3.5. Chemical immobilization

Compared to physical entrapment, chemical immobilization provides a stronger covalent attachment of bioactive molecules on the electrospun fiber surface. The fibers need to be pretreated to generate reactive functional groups before bioactive molecules can be immobilized, as illustrated in Figure 12.

Figure 12.

Common surface functional groups for immobilization of bioactive molecules on electrospun fibers. Reprinted with permission from Yoo et al. [31].

A most commonly used chemical immobilization approach involves the use of 1‐ethyl‐3‐(3‐dimethylaminopropyl) carbodiimide (EDC) and N‐hydroxysuccinimide (NHS) to activate carboxylic acid groups on the fiber surface, which are then conjugated to primary amine groups of bioactive molecules. In the case of the PCL, this step can be accomplished by alkaline hydrolysis using sodium hydroxide surface treatment [37]. A study by Cheng showed that covalent immobilization via EDC coupling of collagen onto electrospun nanofiber matrices of PCL‐chitosan (CS) blends significantly improved rat bone marrow derived stromal cells (rBMSCs) adhesion, spreading, proliferation, and osteogenic differentiation as compared to control groups [38]. Other cross‐linking agents are aldehydes like gluteraldehyde are used where maintenance of structural rigidity of protein is required. This method was used to cross‐link hydroxyethyl cellulose nanofibrous mats to improve their cellular adhesion characteristics and stability for potential scaffold for skin tissue engineering [39]. Gluteraldehyde was also used by Krishnan and colleagues for cross‐linking Xylan, a natural polysaccharide and polyvinyl alcohol (PVA) to produce Xylan/PVA nanofibers for skin tissue engineering [40].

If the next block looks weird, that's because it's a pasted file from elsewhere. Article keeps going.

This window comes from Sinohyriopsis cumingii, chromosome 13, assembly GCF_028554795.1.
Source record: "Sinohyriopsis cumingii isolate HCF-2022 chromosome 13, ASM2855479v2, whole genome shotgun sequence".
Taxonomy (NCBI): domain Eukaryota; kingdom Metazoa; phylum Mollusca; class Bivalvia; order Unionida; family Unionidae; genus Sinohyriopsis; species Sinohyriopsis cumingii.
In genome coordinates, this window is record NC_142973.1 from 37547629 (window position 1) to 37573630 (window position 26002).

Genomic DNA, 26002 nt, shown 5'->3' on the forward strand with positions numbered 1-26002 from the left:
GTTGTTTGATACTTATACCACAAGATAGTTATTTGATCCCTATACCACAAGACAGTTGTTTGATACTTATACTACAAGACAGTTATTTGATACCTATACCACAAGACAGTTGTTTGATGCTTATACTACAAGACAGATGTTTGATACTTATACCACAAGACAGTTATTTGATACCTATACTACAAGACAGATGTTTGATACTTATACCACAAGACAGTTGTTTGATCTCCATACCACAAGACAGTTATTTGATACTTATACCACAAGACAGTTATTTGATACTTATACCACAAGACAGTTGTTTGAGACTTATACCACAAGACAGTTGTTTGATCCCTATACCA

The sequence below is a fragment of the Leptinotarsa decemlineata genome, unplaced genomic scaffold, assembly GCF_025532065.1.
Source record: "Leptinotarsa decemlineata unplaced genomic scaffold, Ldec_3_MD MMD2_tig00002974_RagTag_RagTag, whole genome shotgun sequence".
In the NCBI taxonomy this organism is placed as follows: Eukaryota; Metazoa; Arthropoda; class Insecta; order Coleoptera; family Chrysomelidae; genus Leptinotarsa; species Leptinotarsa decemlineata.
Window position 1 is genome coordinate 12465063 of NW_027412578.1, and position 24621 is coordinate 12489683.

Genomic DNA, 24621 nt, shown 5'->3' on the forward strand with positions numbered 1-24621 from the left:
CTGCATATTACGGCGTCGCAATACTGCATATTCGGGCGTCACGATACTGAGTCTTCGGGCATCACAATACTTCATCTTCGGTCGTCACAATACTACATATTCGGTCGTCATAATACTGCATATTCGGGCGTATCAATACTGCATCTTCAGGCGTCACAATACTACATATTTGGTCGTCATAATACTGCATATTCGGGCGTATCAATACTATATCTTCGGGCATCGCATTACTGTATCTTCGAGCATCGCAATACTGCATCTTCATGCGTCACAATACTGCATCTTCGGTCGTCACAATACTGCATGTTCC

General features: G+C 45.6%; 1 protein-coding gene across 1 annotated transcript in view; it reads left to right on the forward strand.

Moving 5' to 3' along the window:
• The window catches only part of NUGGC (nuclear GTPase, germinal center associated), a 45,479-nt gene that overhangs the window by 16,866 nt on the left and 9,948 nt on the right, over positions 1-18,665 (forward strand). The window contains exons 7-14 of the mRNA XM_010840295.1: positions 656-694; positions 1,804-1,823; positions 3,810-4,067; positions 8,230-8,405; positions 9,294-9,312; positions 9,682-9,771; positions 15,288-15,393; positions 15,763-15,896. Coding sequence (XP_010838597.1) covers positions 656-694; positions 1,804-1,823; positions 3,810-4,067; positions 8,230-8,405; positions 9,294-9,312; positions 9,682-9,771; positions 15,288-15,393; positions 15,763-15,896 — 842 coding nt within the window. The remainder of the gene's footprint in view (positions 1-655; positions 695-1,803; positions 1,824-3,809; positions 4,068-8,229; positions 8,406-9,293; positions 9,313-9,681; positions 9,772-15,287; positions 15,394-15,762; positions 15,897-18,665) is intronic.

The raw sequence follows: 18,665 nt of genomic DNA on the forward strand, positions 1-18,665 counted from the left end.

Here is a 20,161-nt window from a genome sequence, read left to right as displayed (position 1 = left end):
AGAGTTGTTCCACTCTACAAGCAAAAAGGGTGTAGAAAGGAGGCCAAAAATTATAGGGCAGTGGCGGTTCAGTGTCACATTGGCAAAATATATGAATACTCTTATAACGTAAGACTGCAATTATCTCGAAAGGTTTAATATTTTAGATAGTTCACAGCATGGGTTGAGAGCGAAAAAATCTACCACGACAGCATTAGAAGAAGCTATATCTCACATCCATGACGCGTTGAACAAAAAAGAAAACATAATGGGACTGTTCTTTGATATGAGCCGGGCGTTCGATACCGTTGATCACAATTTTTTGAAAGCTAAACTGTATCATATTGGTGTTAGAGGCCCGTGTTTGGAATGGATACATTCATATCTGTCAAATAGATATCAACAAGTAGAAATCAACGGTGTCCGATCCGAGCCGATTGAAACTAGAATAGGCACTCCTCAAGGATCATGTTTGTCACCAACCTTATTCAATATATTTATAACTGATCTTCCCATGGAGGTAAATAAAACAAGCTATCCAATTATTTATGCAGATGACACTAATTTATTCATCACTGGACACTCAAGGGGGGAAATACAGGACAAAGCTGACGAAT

3.6. Co‐electrospinning

The surface modification methods discussed above all use posttreatment on electrospun fibers. Co‐electrospinning the bioactive agents with polymers provides an alternative approach to biofunctionalize the fiber in situ. The bioactive agents can be directly mixed with the polymer solution before electrospinning. The core/shell structure discussed in Section 2.3.3 can also be utilized to directly incorporate bioactive molecules on the fiber surface.


4. Application of electrospun fibers in tissue engineering

The ease of producing nanofibers and the variety of biocompatible polymers that can be formed by electrospinning have uncovered many of their potential applications in emerging fields such as tissue engineering. One of the many advantages of electrospun nanofiber scaffolds is that their surface can be modified by controlling the electrospinning parameters to obtain the topography that best fits the application. Another advantage is that nanofiber sheets or matrices can be formed into almost any shape (patches, mats, tubes, fibers, multilayered matrices) based on the site of desired implantation. As shown in Table 4, electrospun fibrous scaffolds have been used to regenerate a variety of tissues such as the skin, vasculature, neural, bone, ligament, and tendon.